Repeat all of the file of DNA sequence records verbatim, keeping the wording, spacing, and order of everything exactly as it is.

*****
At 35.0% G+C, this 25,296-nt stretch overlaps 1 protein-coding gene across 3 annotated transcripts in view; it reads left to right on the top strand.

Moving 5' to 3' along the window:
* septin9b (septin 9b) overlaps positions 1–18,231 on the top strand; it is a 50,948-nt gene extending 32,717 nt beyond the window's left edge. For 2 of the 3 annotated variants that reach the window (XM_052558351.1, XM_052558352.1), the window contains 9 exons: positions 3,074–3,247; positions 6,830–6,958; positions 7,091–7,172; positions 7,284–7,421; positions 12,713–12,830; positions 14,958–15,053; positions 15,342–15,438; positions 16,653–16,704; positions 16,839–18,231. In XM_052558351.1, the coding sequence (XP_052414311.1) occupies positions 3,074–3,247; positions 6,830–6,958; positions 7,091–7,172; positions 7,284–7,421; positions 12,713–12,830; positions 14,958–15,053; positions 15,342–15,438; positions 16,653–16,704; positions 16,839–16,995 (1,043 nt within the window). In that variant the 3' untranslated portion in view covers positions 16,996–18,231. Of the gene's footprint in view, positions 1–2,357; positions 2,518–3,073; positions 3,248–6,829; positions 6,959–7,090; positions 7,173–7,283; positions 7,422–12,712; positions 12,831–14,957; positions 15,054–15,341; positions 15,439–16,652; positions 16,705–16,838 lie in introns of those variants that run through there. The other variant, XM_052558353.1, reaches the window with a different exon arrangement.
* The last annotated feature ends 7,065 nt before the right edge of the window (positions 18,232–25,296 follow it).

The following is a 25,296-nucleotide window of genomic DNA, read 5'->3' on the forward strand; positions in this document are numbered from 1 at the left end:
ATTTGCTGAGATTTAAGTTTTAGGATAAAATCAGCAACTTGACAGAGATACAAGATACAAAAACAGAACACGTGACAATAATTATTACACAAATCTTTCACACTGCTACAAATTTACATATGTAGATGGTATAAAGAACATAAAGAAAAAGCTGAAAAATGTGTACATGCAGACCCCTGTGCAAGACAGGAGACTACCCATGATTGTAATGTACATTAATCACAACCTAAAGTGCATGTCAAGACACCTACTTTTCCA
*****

At 35.0% G+C, this 25,296-nt stretch overlaps 1 protein-coding gene across 3 annotated transcripts in view; it reads left to right on the top strand.

Moving 5' to 3' along the window:
* septin9b (septin 9b) overlaps positions 1–18,231 on the top strand; it is a 50,948-nt gene extending 32,717 nt beyond the window's left edge. For 2 of the 3 annotated variants that reach the window (XM_052558351.1, XM_052558352.1), the window contains 9 exons: positions 3,074–3,247; positions 6,830–6,958; positions 7,091–7,172; positions 7,284–7,421; positions 12,713–12,830; positions 14,958–15,053; positions 15,342–15,438; positions 16,653–16,704; positions 16,839–18,231. In XM_052558351.1, the coding sequence (XP_052414311.1) occupies positions 3,074–3,247; positions 6,830–6,958; positions 7,091–7,172; positions 7,284–7,421; positions 12,713–12,830; positions 14,958–15,053; positions 15,342–15,438; positions 16,653–16,704; positions 16,839–16,995 (1,043 nt within the window). In that variant the 3' untranslated portion in view covers positions 16,996–18,231. Of the gene's footprint in view, positions 1–2,357; positions 2,518–3,073; positions 3,248–6,829; positions 6,959–7,090; positions 7,173–7,283; positions 7,422–12,712; positions 12,831–14,957; positions 15,054–15,341; positions 15,439–16,652; positions 16,705–16,838 lie in introns of those variants that run through there. The other variant, XM_052558353.1, reaches the window with a different exon arrangement.
* The last annotated feature ends 7,065 nt before the right edge of the window (positions 18,232–25,296 follow it).

The following is a 25,296-nucleotide window of genomic DNA, read 5'->3' on the forward strand; positions in this document are numbered from 1 at the left end:
ATTTGCTGAGATTTAAGTTTTAGGATAAAATCAGCAACTTGACAGAGATACAAGATACAAAAACAGAACACGTGACAATAATTATTACACAAATCTTTCACACTGCTACAAATTTACATATGTAGATGGTATAAAGAACATAAAGAAAAAGCTGAAAAATGTGTACATGCAGACCCCTGTGCAAGACAGGAGACTACCCATGATTGTAATGTACATTAATCACAACCTAAAGTGCATGTCAAGACACCTACTTTTCCA